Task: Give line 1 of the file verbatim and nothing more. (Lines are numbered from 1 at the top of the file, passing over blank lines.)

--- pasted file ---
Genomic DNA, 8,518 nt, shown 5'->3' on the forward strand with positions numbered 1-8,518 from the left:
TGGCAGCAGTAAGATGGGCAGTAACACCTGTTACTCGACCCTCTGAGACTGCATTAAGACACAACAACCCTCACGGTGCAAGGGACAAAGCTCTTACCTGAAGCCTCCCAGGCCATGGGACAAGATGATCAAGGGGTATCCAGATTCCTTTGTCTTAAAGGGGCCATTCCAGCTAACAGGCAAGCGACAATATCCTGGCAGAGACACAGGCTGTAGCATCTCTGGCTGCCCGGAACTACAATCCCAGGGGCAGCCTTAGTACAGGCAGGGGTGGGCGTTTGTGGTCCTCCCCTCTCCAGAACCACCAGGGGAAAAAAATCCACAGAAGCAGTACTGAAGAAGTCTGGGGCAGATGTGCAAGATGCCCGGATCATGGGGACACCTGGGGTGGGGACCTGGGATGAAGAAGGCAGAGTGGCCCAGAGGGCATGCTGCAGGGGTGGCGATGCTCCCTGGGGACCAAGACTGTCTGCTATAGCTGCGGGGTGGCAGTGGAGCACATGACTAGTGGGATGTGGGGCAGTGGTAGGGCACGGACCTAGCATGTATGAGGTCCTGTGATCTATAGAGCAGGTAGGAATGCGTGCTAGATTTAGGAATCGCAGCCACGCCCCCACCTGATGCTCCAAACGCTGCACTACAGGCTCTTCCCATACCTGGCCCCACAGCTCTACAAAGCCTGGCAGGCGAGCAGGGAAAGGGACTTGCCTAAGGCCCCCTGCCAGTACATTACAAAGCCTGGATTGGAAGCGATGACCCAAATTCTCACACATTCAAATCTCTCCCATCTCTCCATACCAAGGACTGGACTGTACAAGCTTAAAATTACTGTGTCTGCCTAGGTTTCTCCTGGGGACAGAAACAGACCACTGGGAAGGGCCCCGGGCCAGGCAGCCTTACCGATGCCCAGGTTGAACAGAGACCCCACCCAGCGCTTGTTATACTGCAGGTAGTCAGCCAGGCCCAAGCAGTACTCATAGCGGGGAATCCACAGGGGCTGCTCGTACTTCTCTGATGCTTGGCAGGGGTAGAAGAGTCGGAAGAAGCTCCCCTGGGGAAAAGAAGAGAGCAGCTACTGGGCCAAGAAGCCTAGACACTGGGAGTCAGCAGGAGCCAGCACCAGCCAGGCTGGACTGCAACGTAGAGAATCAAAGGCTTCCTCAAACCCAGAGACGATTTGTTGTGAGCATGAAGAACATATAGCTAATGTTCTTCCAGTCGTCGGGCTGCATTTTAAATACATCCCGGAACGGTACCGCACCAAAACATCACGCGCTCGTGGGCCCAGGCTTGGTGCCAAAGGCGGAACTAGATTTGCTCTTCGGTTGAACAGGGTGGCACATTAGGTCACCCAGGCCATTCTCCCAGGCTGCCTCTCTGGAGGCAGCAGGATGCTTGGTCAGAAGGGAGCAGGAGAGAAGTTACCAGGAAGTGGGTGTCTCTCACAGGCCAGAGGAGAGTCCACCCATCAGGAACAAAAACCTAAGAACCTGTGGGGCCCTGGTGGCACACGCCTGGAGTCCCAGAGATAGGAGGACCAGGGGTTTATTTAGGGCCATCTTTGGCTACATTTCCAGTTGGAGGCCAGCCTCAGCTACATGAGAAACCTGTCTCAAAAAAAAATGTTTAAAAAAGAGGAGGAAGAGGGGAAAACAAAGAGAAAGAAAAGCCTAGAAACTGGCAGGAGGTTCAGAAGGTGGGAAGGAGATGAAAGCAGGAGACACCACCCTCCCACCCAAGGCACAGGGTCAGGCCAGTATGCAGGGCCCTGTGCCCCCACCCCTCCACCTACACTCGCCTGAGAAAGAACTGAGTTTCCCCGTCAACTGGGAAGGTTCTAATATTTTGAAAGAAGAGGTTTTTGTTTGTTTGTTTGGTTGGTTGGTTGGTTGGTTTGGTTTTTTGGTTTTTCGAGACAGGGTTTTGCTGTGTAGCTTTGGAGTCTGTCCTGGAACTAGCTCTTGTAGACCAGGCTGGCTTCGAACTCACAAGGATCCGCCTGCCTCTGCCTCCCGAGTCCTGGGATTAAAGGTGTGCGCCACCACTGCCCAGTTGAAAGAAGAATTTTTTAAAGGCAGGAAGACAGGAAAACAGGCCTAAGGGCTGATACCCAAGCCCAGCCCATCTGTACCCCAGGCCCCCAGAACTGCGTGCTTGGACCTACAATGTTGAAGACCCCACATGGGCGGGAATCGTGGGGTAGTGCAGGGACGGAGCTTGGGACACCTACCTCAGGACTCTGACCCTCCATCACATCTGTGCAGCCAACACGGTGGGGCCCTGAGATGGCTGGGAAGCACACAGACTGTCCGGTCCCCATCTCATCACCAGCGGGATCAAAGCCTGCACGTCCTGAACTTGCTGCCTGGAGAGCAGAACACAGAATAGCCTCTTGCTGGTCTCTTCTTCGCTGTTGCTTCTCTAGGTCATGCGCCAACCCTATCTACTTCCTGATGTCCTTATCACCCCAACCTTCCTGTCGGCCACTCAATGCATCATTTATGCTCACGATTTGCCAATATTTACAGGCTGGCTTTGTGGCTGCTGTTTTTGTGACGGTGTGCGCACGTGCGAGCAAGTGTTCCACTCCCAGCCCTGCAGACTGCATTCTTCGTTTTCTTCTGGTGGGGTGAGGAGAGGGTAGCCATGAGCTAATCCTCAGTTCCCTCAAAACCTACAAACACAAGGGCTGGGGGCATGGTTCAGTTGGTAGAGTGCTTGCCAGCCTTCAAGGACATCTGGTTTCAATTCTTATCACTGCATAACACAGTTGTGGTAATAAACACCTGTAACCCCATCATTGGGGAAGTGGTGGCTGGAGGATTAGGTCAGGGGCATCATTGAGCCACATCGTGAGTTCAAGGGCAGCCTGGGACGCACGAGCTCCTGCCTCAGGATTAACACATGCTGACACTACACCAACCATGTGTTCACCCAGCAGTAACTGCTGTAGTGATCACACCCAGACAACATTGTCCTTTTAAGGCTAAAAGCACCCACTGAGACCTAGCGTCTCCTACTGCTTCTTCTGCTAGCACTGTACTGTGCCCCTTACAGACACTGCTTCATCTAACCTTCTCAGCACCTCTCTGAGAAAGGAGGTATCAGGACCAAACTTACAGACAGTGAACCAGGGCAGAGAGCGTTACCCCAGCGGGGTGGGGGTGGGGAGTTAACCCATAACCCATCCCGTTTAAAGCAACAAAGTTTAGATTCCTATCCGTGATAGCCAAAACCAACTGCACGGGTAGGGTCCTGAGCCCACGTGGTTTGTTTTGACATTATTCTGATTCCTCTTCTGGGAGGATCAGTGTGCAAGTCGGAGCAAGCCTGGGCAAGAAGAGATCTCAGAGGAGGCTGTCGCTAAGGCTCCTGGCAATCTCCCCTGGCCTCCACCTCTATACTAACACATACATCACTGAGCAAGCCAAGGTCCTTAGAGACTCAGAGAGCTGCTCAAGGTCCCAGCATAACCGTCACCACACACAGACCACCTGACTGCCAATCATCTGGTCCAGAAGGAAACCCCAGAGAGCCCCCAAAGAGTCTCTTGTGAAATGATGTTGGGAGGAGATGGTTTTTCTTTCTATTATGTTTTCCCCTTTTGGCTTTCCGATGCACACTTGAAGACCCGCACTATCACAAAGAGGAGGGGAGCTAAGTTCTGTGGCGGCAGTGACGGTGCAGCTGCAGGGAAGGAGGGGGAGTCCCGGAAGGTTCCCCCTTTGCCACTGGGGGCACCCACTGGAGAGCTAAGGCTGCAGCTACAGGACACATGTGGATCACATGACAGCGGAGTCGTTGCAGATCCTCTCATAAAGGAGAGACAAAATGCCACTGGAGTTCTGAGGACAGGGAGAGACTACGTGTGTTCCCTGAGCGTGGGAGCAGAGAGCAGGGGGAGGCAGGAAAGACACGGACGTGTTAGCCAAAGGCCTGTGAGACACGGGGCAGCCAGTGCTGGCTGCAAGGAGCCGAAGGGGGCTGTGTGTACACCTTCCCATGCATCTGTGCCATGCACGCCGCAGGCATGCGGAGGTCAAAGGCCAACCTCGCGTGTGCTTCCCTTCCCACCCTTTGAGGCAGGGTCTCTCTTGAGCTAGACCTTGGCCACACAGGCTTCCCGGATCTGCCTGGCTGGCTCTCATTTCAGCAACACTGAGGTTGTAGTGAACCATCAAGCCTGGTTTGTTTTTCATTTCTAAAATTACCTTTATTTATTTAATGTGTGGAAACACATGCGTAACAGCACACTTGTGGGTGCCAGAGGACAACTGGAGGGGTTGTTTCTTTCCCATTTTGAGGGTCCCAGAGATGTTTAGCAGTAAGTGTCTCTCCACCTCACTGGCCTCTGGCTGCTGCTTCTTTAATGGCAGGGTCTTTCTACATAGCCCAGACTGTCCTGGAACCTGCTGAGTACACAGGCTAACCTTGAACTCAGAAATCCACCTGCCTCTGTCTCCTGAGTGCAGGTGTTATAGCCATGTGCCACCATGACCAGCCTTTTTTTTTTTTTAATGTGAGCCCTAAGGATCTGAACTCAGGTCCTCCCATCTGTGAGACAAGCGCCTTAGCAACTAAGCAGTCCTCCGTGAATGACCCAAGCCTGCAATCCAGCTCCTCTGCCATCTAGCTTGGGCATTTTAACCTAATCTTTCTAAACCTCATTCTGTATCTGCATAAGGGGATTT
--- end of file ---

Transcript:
Genomic DNA, 8,518 nt, shown 5'->3' on the forward strand with positions numbered 1-8,518 from the left: